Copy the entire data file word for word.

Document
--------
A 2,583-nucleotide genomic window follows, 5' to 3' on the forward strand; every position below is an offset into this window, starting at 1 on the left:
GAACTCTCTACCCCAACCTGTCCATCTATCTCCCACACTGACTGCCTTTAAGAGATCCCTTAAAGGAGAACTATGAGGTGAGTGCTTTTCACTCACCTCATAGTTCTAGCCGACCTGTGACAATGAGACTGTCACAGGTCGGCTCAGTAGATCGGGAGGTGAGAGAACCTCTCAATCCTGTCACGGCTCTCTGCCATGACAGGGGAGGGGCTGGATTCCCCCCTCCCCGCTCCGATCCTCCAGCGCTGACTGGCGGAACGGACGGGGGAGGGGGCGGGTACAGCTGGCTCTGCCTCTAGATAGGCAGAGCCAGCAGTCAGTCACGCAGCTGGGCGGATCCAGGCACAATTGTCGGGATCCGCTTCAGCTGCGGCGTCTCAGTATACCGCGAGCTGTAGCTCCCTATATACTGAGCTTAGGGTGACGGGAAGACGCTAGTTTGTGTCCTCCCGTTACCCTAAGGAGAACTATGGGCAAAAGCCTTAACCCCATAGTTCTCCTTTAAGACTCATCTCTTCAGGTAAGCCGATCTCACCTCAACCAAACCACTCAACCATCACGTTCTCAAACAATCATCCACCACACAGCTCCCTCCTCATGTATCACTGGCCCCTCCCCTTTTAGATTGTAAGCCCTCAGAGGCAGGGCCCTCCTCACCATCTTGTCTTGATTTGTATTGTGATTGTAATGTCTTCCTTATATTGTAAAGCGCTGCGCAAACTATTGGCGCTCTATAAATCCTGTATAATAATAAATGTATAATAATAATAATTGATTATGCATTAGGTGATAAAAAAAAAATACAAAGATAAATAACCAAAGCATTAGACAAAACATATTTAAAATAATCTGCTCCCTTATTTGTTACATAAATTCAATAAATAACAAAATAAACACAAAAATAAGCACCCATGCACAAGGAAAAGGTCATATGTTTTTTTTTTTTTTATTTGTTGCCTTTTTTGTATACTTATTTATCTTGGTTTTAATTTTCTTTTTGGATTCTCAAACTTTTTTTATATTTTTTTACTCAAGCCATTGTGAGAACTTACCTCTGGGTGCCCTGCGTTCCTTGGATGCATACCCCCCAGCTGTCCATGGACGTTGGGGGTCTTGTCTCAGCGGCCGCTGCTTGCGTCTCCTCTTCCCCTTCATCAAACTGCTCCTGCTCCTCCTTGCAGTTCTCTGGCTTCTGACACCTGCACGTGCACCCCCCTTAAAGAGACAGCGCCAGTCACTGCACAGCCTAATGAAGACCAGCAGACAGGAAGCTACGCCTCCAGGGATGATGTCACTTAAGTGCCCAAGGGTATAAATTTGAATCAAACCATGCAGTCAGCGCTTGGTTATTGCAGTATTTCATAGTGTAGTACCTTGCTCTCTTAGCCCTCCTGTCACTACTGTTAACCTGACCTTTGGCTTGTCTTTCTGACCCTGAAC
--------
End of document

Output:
A 2,583-nucleotide genomic window follows, 5' to 3' on the forward strand; every position below is an offset into this window, starting at 1 on the left:
GAACTCTCTACCCCAACCTGTCCATCTATCTCCCACACTGACTGCCTTTAAGAGATCCCTTAAAGGAGAACTATGAGGTGAGTGCTTTTCACTCACCTCATAGTTCTAGCCGACCTGTGACAATGAGACTGTCACAGGTCGGCTCAGTAGATCGGGAGGTGAGAGAACCTCTCAATCCTGTCACGGCTCTCTGCCATGACAGGGGAGGGGCTGGATTCCCCCCTCCCCGCTCCGATCCTCCAGCGCTGACTGGCGGAACGGACGGGGGAGGGGGCGGGTACAGCTGGCTCTGCCTCTAGATAGGCAGAGCCAGCAGTCAGTCACGCAGCTGGGCGGATCCAGGCACAATTGTCGGGATCCGCTTCAGCTGCGGCGTCTCAGTATACCGCGAGCTGTAGCTCCCTATATACTGAGCTTAGGGTGACGGGAAGACGCTAGTTTGTGTCCTCCCGTTACCCTAAGGAGAACTATGGGCAAAAGCCTTAACCCCATAGTTCTCCTTTAAGACTCATCTCTTCAGGTAAGCCGATCTCACCTCAACCAAACCACTCAACCATCACGTTCTCAAACAATCATCCACCACACAGCTCCCTCCTCATGTATCACTGGCCCCTCCCCTTTTAGATTGTAAGCCCTCAGAGGCAGGGCCCTCCTCACCATCTTGTCTTGATTTGTATTGTGATTGTAATGTCTTCCTTATATTGTAAAGCGCTGCGCAAACTATTGGCGCTCTATAAATCCTGTATAATAATAAATGTATAATAATAATAATTGATTATGCATTAGGTGATAAAAAAAAAATACAAAGATAAATAACCAAAGCATTAGACAAAACATATTTAAAATAATCTGCTCCCTTATTTGTTACATAAATTCAATAAATAACAAAATAAACACAAAAATAAGCACCCATGCACAAGGAAAAGGTCATATGTTTTTTTTTTTTTTATTTGTTGCCTTTTTTGTATACTTATTTATCTTGGTTTTAATTTTCTTTTTGGATTCTCAAACTTTTTTTATATTTTTTTACTCAAGCCATTGTGAGAACTTACCTCTGGGTGCCCTGCGTTCCTTGGATGCATACCCCCCAGCTGTCCATGGACGTTGGGGGTCTTGTCTCAGCGGCCGCTGCTTGCGTCTCCTCTTCCCCTTCATCAAACTGCTCCTGCTCCTCCTTGCAGTTCTCTGGCTTCTGACACCTGCACGTGCACCCCCCTTAAAGAGACAGCGCCAGTCACTGCACAGCCTAATGAAGACCAGCAGACAGGAAGCTACGCCTCCAGGGATGATGTCACTTAAGTGCCCAAGGGTATAAATTTGAATCAAACCATGCAGTCAGCGCTTGGTTATTGCAGTATTTCATAGTGTAGTACCTTGCTCTCTTAGCCCTCCTGTCACTACTGTTAACCTGACCTTTGGCTTGTCTTTCTGACCCTGAAC